Expert Calls for Shorter Radiation Use in Prostate Cancer Treatment


“Men with prostate cancer can receive shorter courses of radiation therapy than what is currently considered standard, according to Justin Bekelman, MD, an associate professor of Radiation Oncology, Medical Ethics, and Health Policy at the University of Pennsylvania’s Perelman School of Medicine and Abramson Cancer Center. In his call for practice change, Bekelman cites research showing the shorter radiation treatment — known as moderate hypofractionation — is just as effective at treating cancer, while costing less and easing the burden on patients. The commentary was published online by the International Journal of Radiation Oncology Biology and Physics and was co-authored by W. Robert Lee, MD, MEd, MS, a professor of Radiation Oncology at the Duke University School of Medicine.”

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Hypofractionation May Be Poised to Become New Standard of Care for Prostate Cancer


“There has been an ongoing debate about which type of radiation therapy is preferable in the treatment of localized prostate cancer: hypofractionation (larger fractions given over 4–5 weeks) or conventional radiotherapy (given over 8–9 weeks). A new study presented at the 2016 ASCO Annual Meeting may help to resolve that debate.

“The large, randomized trial found that hypofractionation was not inferior to conventional radiation therapy in terms of efficacy or safety in men with localized intermediate-risk prostate cancer. This is the third large, randomized, contemporary study to demonstrate that both techniques have equivalent efficacy and safety.”

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HYPRO: Shorter RT Course No Better, Worse in Localized Prostate Cancer


“A randomized phase III trial found that a hypofractionated radiotherapy (RT) regimen was not superior to, but generally equivalent to a conventional RT scheme in men with localized prostate cancer. The study joins a growing body of literature on hypofractionation in this malignancy, generally showing that the shorter courses are a reasonable option.

“A low α-β ratio for prostate cancer has generated interest in hypofractionation, as it could increase the tumor dose without increasing toxicities. ‘Moreover, hypofractionated radiotherapy is delivered in fewer fractions, improving patients’ convenience, hospital logistics, and possibly reducing healthcare costs,’ wrote study authors led by Luca Incrocci, MD, PhD, of Erasmus Medical Center Cancer Institute in Rotterdam, the Netherlands.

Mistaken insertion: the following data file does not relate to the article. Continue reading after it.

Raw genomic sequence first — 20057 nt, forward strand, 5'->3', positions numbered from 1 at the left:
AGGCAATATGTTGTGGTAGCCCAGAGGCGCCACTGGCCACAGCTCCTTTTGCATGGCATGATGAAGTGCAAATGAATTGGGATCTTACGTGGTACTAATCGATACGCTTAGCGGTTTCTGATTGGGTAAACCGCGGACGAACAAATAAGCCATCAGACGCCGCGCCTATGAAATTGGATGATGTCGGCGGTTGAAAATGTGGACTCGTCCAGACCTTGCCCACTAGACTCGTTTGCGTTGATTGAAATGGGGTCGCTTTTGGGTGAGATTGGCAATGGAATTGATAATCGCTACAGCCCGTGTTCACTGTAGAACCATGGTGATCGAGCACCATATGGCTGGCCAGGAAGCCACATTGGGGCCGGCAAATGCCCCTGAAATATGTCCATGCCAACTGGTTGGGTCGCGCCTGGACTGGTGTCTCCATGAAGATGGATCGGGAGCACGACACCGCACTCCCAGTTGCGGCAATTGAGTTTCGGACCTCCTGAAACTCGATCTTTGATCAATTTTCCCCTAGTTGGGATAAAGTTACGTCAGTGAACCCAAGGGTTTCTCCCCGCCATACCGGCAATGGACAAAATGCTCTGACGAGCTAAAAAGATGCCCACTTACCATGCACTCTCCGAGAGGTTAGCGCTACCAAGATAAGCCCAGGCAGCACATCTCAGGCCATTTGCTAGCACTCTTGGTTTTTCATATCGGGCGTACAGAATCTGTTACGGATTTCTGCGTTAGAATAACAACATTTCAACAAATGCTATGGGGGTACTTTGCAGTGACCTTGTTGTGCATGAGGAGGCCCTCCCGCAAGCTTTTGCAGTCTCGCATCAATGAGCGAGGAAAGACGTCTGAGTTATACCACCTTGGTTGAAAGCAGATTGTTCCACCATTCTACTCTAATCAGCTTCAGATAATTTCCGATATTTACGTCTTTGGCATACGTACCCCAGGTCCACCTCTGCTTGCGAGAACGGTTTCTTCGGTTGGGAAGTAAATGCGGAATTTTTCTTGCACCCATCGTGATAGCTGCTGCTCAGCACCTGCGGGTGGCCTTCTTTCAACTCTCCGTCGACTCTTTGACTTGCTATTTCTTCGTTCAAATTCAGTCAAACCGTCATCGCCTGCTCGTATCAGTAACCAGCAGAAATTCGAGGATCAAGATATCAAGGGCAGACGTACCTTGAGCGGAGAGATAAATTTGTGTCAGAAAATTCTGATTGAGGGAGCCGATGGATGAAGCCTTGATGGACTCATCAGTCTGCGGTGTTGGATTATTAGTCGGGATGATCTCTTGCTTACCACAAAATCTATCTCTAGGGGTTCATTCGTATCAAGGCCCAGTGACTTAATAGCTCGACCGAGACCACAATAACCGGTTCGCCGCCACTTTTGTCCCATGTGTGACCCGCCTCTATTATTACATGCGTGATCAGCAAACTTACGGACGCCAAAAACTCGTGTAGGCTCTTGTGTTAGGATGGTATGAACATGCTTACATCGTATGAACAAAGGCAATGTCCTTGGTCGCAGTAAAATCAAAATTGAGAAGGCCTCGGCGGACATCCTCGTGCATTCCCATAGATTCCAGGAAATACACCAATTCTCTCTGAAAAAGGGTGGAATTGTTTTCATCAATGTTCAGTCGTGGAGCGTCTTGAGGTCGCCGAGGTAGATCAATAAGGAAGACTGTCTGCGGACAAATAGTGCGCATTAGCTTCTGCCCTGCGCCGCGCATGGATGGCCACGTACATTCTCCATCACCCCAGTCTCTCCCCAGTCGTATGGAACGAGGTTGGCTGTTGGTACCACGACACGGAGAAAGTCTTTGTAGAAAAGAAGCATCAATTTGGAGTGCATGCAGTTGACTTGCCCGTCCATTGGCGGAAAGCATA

“A study was presented at the 2016 American Society of Clinical Oncology (ASCO) Annual Meeting in Chicago that found a hypofractionated regimen of 60 Gy in 20 fractions was noninferior to conventional RT. Another, presented this past January at the ASCO Genitourinary Cancers Symposium, again found a 60 Gy/20 fractions regimen was noninferior to conventional RT and to another hypofractionated regimen of 57 Gy/19 fractions.”

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Hypofractionation Is Ready for Prime Time in Prostate Cancer, but Will It Be Adopted?

“Separate phase III trials presented at the 2016 Genitourinary Cancers Symposium demonstrated that modest hypofractionated radiotherapy is noninferior to conventional radiotherapy for men with intermediate- and low-risk prostate cancer and should be considered a new standard of care.1,2 However, it is not clear how widely adopted hypofractionation schedules will be.

“NRG Oncology RTOG 0415 was a randomized, phase III, noninferiority study comparing two fractionation schedules in men with low-risk prostate cancer: conventional radiotherapy (73 Gy in 41 fractions over 8.3 weeks) vs hypofractionation (70 Gy in 28 fractions over 5.6 weeks).1

“The study enrolled 1,115 patients with low-risk prostate cancer. No androgen suppression was given. Patients were stratified according to Gleason score 2–4 and Gleason score 5–6.”

Shorter-Course Radiation Non-Inferior to Conventional Therapy for Low-Risk Prostate Cancer

“Hypofractionated radiation therapy yielded a similar rate of DFS and toxicity profile as conventional radiotherapy among men with low-risk prostate cancer, according to results of a randomized phase 3 non-inferiority study presented at the ASTRO Annual Meeting.

“Given in larger doses over a shorter period, hypofractionated radiation therapy is being studied as a possible improved treatment option for some patients.